Åslund also recommends that the emergency economic responses be clearly communicated, front-loaded, and weighted more to spending cuts than tax increases. Citizens will support policies they understand but will be ambivalent about the need for spending cuts if politicians sugarcoat the situation and prolong the process. He also says that “credible culprits are useful.” In Latvia’s case, three oligarchs dominated the economy in 2006, and 51 percent of the seats in parliament were held by parties they controlled. Reform politicians campaigned against their corruption, and by 2011 the oligarchs’ representation had shrunk to 13 percent. The United States also had corrupt bankers as ready-made culprits but chose to bail them out rather than hold them accountable for the precrisis excesses.
Finally and most important, Åslund emphasizes that the restructuring process must be equitable and take the form of a social compact. All societal sectors, government and nongovernment, union and nonunion, must sacrifice to restore vigor to the economy. With regard to Latvia, he writes, “The government prohibited double incomes for senior civil servants . . . and cut salaries of top officials more than of junior public employees, with 35 percent salary cuts for ministers.” Again, the process in the Baltics contrasts sharply with that of countries such as the United States, where government spending has increased since the crisis. In the United States, public union and government employee salaries and benefits have mostly been protected, while the brunt of adjustment has fallen on the nonunion private sector. Åslund concludes by noting that these recommendations were mostly followed in the Baltics and disregarded in the southern periphery, with the result that the Baltics are now growing robustly while Europe’s southern periphery is stuck in recession with uncertain prospects.
When a credit-fueled economic boom turned to bust in this tiny Baltic nation in 2008, Didzis Krumins, who ran a small architectural company, fired his staff one by one and then shut down the business. He watched in dismay as Latvia’s misery deepened under a harsh austerity drive that scythed wages, jobs and state financing for schools and hospitals.Christine Lagarde, Director of the IMF, commented in a speech in Riga, Latvia
But instead of taking to the streets to protest the cuts, Mr. Krumins, whose newborn child, in the meantime, needed major surgery, bought a tractor and began hauling wood to heating plants that needed fuel. Then, as Latvia’s economy began to pull out of its nose-dive, he returned to architecture and today employs 15 people — five more than he had before. “We have a different mentality here,” he said.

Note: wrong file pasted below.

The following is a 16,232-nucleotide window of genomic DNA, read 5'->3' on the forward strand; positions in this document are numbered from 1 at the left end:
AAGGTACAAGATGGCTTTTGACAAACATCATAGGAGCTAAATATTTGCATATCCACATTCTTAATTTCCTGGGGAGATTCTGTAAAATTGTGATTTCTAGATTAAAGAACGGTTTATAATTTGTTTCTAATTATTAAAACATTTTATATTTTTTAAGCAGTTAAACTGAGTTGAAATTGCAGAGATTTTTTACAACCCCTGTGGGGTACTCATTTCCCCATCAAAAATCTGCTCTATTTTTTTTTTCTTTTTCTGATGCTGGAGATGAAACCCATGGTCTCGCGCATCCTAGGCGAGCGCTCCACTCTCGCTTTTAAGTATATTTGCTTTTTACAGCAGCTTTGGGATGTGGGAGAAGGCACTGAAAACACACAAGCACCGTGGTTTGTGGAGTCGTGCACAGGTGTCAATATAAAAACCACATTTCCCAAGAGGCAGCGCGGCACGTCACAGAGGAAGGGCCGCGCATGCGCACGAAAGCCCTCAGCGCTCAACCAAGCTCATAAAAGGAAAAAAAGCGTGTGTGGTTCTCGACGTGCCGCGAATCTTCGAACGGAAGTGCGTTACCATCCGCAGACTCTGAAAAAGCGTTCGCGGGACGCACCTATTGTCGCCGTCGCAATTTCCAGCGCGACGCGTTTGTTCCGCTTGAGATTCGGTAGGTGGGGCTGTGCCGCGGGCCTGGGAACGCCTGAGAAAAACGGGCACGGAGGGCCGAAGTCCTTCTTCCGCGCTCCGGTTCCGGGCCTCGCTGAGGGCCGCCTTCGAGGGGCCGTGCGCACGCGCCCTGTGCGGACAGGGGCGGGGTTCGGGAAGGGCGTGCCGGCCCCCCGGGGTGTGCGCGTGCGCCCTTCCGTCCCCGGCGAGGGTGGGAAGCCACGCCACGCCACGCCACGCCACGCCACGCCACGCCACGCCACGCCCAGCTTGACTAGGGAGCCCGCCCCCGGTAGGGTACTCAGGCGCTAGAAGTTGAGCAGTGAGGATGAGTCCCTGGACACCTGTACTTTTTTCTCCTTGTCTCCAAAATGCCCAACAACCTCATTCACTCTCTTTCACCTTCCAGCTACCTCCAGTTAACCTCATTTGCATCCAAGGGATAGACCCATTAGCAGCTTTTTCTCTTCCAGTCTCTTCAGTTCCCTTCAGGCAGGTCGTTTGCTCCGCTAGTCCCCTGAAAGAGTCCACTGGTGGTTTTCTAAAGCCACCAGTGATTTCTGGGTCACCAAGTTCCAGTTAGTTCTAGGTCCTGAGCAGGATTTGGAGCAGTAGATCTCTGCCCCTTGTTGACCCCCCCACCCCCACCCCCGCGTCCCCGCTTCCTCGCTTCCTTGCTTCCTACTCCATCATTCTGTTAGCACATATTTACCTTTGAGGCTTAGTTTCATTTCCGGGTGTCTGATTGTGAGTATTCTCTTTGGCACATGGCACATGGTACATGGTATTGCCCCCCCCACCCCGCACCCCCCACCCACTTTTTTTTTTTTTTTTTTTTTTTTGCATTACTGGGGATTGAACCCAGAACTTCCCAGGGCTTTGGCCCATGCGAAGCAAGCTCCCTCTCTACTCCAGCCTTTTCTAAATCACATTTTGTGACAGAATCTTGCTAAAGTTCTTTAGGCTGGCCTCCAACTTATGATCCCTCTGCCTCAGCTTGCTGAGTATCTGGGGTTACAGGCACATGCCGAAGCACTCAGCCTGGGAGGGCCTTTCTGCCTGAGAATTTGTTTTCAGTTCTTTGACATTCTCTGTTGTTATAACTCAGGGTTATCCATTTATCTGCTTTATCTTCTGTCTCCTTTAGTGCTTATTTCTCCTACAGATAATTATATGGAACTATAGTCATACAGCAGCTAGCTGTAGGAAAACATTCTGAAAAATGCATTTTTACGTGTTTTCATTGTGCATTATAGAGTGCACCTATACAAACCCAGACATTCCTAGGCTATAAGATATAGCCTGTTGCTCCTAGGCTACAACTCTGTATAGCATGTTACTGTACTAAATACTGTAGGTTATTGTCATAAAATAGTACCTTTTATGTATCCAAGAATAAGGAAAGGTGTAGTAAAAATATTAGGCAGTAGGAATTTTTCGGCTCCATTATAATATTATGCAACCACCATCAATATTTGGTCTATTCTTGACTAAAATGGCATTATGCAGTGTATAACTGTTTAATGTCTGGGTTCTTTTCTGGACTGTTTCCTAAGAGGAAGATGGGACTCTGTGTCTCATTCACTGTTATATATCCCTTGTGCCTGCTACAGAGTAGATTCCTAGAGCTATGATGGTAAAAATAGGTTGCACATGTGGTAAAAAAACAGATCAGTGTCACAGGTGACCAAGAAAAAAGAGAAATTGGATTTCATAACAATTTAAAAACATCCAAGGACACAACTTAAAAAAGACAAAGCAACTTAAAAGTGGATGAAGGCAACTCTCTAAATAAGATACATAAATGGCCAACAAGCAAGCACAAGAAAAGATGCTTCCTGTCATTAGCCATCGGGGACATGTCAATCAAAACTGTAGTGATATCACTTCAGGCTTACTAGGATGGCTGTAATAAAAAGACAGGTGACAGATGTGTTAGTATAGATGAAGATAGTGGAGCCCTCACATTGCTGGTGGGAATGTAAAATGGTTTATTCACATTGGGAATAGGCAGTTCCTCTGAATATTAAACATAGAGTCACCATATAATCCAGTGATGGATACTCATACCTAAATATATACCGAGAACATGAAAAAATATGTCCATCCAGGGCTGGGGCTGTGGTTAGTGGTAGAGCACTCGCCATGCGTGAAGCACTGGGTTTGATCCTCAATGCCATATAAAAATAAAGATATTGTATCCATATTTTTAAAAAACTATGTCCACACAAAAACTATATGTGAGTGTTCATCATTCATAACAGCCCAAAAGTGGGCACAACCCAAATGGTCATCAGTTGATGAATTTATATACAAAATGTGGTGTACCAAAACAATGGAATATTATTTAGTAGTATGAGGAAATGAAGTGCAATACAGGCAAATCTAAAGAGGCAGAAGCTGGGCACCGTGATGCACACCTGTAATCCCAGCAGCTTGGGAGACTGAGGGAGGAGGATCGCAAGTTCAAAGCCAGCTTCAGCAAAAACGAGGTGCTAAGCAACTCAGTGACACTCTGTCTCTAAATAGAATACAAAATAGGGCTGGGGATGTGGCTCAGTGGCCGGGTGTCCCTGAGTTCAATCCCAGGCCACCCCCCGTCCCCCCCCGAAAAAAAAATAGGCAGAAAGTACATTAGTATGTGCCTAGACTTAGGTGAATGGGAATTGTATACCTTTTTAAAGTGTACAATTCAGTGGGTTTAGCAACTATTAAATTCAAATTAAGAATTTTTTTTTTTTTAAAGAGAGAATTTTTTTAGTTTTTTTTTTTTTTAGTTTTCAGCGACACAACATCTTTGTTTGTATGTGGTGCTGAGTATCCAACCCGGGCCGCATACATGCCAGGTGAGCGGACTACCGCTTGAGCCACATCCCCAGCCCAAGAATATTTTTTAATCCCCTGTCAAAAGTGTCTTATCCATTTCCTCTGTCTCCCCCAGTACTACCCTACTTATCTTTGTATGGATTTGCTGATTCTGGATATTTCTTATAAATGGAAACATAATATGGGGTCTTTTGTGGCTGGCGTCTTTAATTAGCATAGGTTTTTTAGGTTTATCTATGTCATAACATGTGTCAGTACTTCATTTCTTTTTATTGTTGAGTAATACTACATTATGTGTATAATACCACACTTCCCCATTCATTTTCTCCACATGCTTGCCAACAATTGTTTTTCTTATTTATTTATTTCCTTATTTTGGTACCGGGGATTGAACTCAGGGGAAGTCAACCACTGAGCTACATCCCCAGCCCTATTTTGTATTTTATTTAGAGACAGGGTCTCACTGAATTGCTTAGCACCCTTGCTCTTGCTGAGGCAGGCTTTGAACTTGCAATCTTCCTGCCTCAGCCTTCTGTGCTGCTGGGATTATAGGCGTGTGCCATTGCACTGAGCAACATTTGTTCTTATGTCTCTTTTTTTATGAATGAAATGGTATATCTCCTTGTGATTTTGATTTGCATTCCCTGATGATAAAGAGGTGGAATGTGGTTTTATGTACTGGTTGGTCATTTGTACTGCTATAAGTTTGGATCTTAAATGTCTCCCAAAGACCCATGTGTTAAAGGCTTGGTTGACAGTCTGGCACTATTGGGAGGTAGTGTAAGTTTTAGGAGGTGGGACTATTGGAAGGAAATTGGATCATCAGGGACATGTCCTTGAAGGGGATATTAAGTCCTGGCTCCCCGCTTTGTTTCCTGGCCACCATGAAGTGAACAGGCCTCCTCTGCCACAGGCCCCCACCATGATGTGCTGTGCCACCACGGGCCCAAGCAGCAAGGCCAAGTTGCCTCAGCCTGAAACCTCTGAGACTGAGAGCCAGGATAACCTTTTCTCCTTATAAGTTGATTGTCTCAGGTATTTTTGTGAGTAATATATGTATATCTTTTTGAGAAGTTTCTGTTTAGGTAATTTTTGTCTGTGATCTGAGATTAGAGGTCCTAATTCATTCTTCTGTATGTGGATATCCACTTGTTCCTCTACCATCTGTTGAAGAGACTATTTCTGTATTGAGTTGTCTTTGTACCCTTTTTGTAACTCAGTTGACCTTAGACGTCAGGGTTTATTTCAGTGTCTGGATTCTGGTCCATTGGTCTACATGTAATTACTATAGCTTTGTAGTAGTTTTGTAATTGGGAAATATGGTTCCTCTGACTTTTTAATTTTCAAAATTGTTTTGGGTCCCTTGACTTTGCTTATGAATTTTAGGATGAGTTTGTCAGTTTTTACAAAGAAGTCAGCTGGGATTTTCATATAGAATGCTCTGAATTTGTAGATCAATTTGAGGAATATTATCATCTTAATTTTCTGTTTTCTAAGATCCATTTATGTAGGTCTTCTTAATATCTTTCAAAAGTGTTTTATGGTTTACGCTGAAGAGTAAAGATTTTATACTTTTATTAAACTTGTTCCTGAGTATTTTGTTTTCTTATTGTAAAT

While challenges remain today, you have pulled through. You have returned to strong growth and reduced unemployment. . . . You have lowered budget deficits and kept government debt ratios to some of the lowest in the European Union. You have become more competitive in world markets through wage and price cuts. You have restored confidence and brought down interest rates through good macroeconomic policies. We are here today to celebrate your achievements.By February of 2012, Estonia was recognized as the fastest growing economy in the Eurozone, while Greece was in Year Three (Four?) of its Continuing Crisis
Today, Estonia’s economy is the fastest-growing in the currency bloc, consumers and businesses are paying lower interest rates, and business ties with Finland—a euro member state and Estonia’s main trading partner—are tighter than ever. “Lots of Finnish producers seek cooperation partners here now as things are more transparent for them,” says Ermo Saks, owner of an audiovisual production company in the capital of Tallinn, where costs are still 48 percent lower than in Finland.Let me post a graph that has been here before in several updates. It used to come from the Calculated Risk blog - to be honest, I don't know if they still keep it up. This is from last August ('14) when the recovery was complete (yeah, right). The X axis (horizontal) is the length of all recessions since WWII, and the Y axis (vertical) is the depth of the recession, measured as percent job losses.
US Labor Participation rate is still the lowest it has been since the late 1970s. People who are out of the labor market don't get counted in the unemployment rate that's used in this chart.
Taken in overview, the way the BELLs handled the crash of '08 is a lesson not just for Mario Draghi and the European Central Bank, but for Janet Yellen of the Fed and Haruhiko Kuroda of the Bank of Japan. The central banks could do well to back off from their overriding love of control and let the market work. Does everything always look perfect under the market? Of course not. But it's self-correcting and infinitely faster to find a better solution than doctrinaire bankers who are shown a better way of doing things and then refuse to follow it.
The central bankers are as intellectually inbred as any group of inbreds that you can imagine: there is no real diversity of thought to be found. Asked to comment on the lessons of Latvia, on how much better the different policies worked out, economics professor Morten Hansen, head of the economics department at the Stockholm School of Economics in Riga refused to think what worked in the BELL countries was a worthwhile experiment, saying:
“The lesson of what Latvia has done is that there is no lesson.”
Just a fluke. Nothing to see here. Move along... move along.
The US Federal Reserve, under Ben Bernanke at the time, swore we would not repeat the mistakes the Bank of Japan made that led to their 20 year recession; in fact, we've repeated every single one. Some of them more than once.